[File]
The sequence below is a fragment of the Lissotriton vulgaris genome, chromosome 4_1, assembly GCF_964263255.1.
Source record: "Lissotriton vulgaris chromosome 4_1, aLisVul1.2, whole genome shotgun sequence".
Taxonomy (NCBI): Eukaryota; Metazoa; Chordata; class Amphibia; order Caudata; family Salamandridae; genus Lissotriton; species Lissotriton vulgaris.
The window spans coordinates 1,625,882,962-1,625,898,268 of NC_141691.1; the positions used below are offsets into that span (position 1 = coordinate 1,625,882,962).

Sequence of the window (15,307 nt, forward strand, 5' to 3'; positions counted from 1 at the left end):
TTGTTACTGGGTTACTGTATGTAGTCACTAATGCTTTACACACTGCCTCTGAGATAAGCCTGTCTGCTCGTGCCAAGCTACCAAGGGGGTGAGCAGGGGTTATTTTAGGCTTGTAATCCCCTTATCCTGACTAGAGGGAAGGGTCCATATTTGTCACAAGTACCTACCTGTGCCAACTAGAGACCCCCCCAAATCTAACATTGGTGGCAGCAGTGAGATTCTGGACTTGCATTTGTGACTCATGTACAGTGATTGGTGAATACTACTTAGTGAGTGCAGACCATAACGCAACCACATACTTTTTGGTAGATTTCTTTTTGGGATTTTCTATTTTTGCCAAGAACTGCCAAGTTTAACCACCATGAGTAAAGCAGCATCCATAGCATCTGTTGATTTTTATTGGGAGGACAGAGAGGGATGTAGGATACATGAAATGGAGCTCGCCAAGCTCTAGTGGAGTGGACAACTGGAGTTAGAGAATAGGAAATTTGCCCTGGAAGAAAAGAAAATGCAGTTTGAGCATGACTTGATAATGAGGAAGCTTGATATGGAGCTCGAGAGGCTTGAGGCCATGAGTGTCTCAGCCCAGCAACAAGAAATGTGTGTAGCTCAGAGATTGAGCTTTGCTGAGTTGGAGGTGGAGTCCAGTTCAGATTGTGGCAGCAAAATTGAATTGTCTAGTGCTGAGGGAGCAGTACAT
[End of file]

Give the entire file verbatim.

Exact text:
The sequence below is a fragment of the Lissotriton vulgaris genome, chromosome 4_1, assembly GCF_964263255.1.
Source record: "Lissotriton vulgaris chromosome 4_1, aLisVul1.2, whole genome shotgun sequence".
Taxonomy (NCBI): Eukaryota; Metazoa; Chordata; class Amphibia; order Caudata; family Salamandridae; genus Lissotriton; species Lissotriton vulgaris.
The window spans coordinates 1,625,882,962-1,625,898,268 of NC_141691.1; the positions used below are offsets into that span (position 1 = coordinate 1,625,882,962).

Sequence of the window (15,307 nt, forward strand, 5' to 3'; positions counted from 1 at the left end):
TTGTTACTGGGTTACTGTATGTAGTCACTAATGCTTTACACACTGCCTCTGAGATAAGCCTGTCTGCTCGTGCCAAGCTACCAAGGGGGTGAGCAGGGGTTATTTTAGGCTTGTAATCCCCTTATCCTGACTAGAGGGAAGGGTCCATATTTGTCACAAGTACCTACCTGTGCCAACTAGAGACCCCCCCAAATCTAACATTGGTGGCAGCAGTGAGATTCTGGACTTGCATTTGTGACTCATGTACAGTGATTGGTGAATACTACTTAGTGAGTGCAGACCATAACGCAACCACATACTTTTTGGTAGATTTCTTTTTGGGATTTTCTATTTTTGCCAAGAACTGCCAAGTTTAACCACCATGAGTAAAGCAGCATCCATAGCATCTGTTGATTTTTATTGGGAGGACAGAGAGGGATGTAGGATACATGAAATGGAGCTCGCCAAGCTCTAGTGGAGTGGACAACTGGAGTTAGAGAATAGGAAATTTGCCCTGGAAGAAAAGAAAATGCAGTTTGAGCATGACTTGATAATGAGGAAGCTTGATATGGAGCTCGAGAGGCTTGAGGCCATGAGTGTCTCAGCCCAGCAACAAGAAATGTGTGTAGCTCAGAGATTGAGCTTTGCTGAGTTGGAGGTGGAGTCCAGTTCAGATTGTGGCAGCAAAATTGAATTGTCTAGTGCTGAGGGAGCAGTACAT